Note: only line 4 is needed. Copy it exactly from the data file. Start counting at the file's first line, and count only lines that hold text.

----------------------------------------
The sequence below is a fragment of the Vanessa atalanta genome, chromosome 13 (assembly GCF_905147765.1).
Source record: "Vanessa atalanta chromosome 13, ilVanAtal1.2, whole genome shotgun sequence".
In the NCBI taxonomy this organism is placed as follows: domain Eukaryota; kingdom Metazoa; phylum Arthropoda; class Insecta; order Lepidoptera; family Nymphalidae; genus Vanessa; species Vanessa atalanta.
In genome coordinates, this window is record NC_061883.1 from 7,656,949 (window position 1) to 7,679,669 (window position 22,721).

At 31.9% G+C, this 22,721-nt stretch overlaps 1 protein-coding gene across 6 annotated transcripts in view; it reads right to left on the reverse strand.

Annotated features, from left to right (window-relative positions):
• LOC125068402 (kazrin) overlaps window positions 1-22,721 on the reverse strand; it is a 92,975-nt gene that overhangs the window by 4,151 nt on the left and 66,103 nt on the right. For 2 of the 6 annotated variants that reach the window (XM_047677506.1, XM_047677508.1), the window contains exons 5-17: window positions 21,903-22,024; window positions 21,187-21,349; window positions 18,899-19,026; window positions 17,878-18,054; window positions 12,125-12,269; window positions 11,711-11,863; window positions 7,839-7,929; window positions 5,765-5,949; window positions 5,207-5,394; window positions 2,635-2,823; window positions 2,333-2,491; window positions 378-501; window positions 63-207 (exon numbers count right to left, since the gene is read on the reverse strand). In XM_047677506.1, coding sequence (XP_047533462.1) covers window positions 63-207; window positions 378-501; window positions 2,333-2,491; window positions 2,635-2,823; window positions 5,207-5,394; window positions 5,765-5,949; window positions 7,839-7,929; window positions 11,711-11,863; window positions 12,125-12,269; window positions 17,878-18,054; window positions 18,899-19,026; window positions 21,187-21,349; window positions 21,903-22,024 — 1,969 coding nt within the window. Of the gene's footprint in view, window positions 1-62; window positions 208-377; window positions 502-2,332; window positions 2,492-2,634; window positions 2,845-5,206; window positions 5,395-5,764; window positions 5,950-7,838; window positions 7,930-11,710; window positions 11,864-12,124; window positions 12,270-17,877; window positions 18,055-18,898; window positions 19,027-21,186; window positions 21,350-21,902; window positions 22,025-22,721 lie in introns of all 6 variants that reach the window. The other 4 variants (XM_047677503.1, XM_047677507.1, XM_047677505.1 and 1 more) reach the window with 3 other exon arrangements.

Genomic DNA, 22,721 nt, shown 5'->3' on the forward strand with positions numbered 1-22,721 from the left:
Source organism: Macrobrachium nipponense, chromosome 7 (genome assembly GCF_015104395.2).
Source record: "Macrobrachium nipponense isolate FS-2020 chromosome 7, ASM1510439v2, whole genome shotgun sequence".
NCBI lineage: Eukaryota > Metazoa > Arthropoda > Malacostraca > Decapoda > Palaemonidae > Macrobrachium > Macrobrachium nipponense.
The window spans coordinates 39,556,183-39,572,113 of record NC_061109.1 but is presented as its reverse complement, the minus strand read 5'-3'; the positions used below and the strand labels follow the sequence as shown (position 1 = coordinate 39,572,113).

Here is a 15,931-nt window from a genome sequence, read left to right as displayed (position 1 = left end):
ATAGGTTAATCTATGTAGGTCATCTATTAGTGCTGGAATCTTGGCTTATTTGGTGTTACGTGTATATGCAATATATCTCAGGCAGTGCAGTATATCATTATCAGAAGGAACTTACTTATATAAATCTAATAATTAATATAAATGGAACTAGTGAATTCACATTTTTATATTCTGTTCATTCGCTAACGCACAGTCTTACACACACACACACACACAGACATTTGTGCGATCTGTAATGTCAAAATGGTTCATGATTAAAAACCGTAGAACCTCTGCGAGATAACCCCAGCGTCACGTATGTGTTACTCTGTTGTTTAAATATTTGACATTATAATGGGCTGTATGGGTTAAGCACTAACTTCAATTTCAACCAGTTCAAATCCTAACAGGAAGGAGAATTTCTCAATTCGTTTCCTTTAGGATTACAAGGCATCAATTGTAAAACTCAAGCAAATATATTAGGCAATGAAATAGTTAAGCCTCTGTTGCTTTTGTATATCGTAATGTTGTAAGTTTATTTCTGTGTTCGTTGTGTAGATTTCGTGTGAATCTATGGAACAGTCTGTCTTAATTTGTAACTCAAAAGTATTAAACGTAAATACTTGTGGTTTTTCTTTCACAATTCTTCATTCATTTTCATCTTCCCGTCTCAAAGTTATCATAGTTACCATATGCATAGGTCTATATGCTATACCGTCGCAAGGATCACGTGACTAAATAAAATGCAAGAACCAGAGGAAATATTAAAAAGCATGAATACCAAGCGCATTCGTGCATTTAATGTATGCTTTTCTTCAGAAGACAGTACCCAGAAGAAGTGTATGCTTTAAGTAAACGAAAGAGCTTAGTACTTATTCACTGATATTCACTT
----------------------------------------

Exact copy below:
In genome coordinates, this window is record NC_061883.1 from 7,656,949 (window position 1) to 7,679,669 (window position 22,721).